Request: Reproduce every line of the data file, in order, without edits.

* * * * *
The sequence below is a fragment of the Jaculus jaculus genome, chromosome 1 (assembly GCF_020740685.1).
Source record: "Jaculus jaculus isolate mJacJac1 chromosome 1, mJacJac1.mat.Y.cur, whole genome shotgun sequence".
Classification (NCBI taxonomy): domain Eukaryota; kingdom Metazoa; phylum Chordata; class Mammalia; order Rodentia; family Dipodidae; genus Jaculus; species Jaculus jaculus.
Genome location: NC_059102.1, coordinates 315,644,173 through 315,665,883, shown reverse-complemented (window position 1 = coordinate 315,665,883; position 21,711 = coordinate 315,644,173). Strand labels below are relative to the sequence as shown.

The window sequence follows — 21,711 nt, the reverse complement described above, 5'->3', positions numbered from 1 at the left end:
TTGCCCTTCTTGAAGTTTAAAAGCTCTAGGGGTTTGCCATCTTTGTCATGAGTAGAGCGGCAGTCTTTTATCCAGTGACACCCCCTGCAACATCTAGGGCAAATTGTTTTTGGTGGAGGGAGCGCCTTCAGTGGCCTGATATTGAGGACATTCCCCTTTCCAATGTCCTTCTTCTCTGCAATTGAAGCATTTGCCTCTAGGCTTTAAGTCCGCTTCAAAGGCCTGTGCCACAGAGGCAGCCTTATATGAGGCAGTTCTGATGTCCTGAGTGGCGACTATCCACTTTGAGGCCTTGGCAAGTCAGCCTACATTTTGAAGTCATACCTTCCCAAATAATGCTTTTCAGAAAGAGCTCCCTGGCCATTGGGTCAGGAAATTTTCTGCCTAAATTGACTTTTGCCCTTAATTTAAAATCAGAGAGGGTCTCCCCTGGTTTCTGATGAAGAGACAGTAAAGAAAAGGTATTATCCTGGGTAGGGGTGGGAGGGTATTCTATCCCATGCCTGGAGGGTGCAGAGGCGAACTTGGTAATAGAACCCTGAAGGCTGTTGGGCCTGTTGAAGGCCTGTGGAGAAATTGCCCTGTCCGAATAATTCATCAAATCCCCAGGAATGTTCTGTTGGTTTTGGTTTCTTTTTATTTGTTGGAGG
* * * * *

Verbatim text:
The sequence below is a fragment of the Jaculus jaculus genome, chromosome 1 (assembly GCF_020740685.1).
Source record: "Jaculus jaculus isolate mJacJac1 chromosome 1, mJacJac1.mat.Y.cur, whole genome shotgun sequence".
Classification (NCBI taxonomy): domain Eukaryota; kingdom Metazoa; phylum Chordata; class Mammalia; order Rodentia; family Dipodidae; genus Jaculus; species Jaculus jaculus.
Genome location: NC_059102.1, coordinates 315,644,173 through 315,665,883, shown reverse-complemented (window position 1 = coordinate 315,665,883; position 21,711 = coordinate 315,644,173). Strand labels below are relative to the sequence as shown.

The window sequence follows — 21,711 nt, the reverse complement described above, 5'->3', positions numbered from 1 at the left end:
TTGCCCTTCTTGAAGTTTAAAAGCTCTAGGGGTTTGCCATCTTTGTCATGAGTAGAGCGGCAGTCTTTTATCCAGTGACACCCCCTGCAACATCTAGGGCAAATTGTTTTTGGTGGAGGGAGCGCCTTCAGTGGCCTGATATTGAGGACATTCCCCTTTCCAATGTCCTTCTTCTCTGCAATTGAAGCATTTGCCTCTAGGCTTTAAGTCCGCTTCAAAGGCCTGTGCCACAGAGGCAGCCTTATATGAGGCAGTTCTGATGTCCTGAGTGGCGACTATCCACTTTGAGGCCTTGGCAAGTCAGCCTACATTTTGAAGTCATACCTTCCCAAATAATGCTTTTCAGAAAGAGCTCCCTGGCCATTGGGTCAGGAAATTTTCTGCCTAAATTGACTTTTGCCCTTAATTTAAAATCAGAGAGGGTCTCCCCTGGTTTCTGATGAAGAGACAGTAAAGAAAAGGTATTATCCTGGGTAGGGGTGGGAGGGTATTCTATCCCATGCCTGGAGGGTGCAGAGGCGAACTTGGTAATAGAACCCTGAAGGCTGTTGGGCCTGTTGAAGGCCTGTGGAGAAATTGCCCTGTCCGAATAATTCATCAAATCCCCAGGAATGTTCTGTTGGTTTTGGTTTCTTTTTATTTGTTGGAGG